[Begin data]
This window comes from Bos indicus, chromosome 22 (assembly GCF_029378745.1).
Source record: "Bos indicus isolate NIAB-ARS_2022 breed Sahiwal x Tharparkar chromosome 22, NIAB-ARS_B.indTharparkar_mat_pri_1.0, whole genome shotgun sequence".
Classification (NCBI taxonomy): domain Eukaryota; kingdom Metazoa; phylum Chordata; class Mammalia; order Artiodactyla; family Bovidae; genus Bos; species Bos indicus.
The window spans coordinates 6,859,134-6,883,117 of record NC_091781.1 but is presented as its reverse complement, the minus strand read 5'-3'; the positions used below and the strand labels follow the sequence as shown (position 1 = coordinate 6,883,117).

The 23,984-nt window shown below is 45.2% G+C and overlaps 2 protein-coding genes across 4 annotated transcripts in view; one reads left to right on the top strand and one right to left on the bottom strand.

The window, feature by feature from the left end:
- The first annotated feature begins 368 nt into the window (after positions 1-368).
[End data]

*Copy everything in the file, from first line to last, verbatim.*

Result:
This window comes from Bos indicus, chromosome 22 (assembly GCF_029378745.1).
Source record: "Bos indicus isolate NIAB-ARS_2022 breed Sahiwal x Tharparkar chromosome 22, NIAB-ARS_B.indTharparkar_mat_pri_1.0, whole genome shotgun sequence".
Classification (NCBI taxonomy): domain Eukaryota; kingdom Metazoa; phylum Chordata; class Mammalia; order Artiodactyla; family Bovidae; genus Bos; species Bos indicus.
The window spans coordinates 6,859,134-6,883,117 of record NC_091781.1 but is presented as its reverse complement, the minus strand read 5'-3'; the positions used below and the strand labels follow the sequence as shown (position 1 = coordinate 6,883,117).

The 23,984-nt window shown below is 45.2% G+C and overlaps 2 protein-coding genes across 4 annotated transcripts in view; one reads left to right on the top strand and one right to left on the bottom strand.

The window, feature by feature from the left end:
- The first annotated feature begins 368 nt into the window (after positions 1-368).